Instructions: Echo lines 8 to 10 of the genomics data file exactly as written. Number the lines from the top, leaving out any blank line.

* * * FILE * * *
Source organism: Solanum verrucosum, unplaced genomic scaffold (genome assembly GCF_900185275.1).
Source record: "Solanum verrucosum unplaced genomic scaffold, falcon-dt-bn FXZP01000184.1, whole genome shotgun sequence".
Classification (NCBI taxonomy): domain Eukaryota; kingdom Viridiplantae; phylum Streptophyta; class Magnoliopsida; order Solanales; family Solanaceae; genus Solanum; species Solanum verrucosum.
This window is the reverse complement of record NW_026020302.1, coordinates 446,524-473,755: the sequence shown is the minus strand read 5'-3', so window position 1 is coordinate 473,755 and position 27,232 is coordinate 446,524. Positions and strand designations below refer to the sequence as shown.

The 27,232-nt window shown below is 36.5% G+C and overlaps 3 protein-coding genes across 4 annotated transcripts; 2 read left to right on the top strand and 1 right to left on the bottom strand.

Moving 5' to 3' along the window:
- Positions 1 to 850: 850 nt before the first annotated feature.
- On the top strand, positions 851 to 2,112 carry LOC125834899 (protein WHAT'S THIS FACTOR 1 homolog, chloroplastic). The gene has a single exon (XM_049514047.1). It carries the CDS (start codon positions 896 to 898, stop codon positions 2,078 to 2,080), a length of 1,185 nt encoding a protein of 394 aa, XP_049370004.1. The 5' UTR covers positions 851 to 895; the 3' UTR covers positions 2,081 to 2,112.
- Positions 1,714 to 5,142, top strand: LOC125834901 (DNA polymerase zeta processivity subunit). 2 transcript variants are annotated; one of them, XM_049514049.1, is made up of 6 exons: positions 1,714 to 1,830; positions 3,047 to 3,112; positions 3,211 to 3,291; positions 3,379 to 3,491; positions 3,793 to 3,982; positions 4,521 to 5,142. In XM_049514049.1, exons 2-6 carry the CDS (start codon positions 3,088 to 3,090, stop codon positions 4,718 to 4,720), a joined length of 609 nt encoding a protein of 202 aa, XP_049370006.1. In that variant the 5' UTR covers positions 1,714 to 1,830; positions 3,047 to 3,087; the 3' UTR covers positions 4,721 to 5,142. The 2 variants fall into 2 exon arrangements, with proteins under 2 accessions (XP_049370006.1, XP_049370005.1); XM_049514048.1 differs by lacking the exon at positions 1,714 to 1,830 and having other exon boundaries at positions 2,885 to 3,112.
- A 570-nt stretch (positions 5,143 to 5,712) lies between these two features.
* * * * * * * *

- On the top strand, positions 851 to 2,112 carry LOC125834899 (protein WHAT'S THIS FACTOR 1 homolog, chloroplastic). The gene has a single exon (XM_049514047.1). It carries the CDS (start codon positions 896 to 898, stop codon positions 2,078 to 2,080), a length of 1,185 nt encoding a protein of 394 aa, XP_049370004.1. The 5' UTR covers positions 851 to 895; the 3' UTR covers positions 2,081 to 2,112.
- Positions 1,714 to 5,142, top strand: LOC125834901 (DNA polymerase zeta processivity subunit). 2 transcript variants are annotated; one of them, XM_049514049.1, is made up of 6 exons: positions 1,714 to 1,830; positions 3,047 to 3,112; positions 3,211 to 3,291; positions 3,379 to 3,491; positions 3,793 to 3,982; positions 4,521 to 5,142. In XM_049514049.1, exons 2-6 carry the CDS (start codon positions 3,088 to 3,090, stop codon positions 4,718 to 4,720), a joined length of 609 nt encoding a protein of 202 aa, XP_049370006.1. In that variant the 5' UTR covers positions 1,714 to 1,830; positions 3,047 to 3,087; the 3' UTR covers positions 4,721 to 5,142. The 2 variants fall into 2 exon arrangements, with proteins under 2 accessions (XP_049370006.1, XP_049370005.1); XM_049514048.1 differs by lacking the exon at positions 1,714 to 1,830 and having other exon boundaries at positions 2,885 to 3,112.
- A 570-nt stretch (positions 5,143 to 5,712) lies between these two features.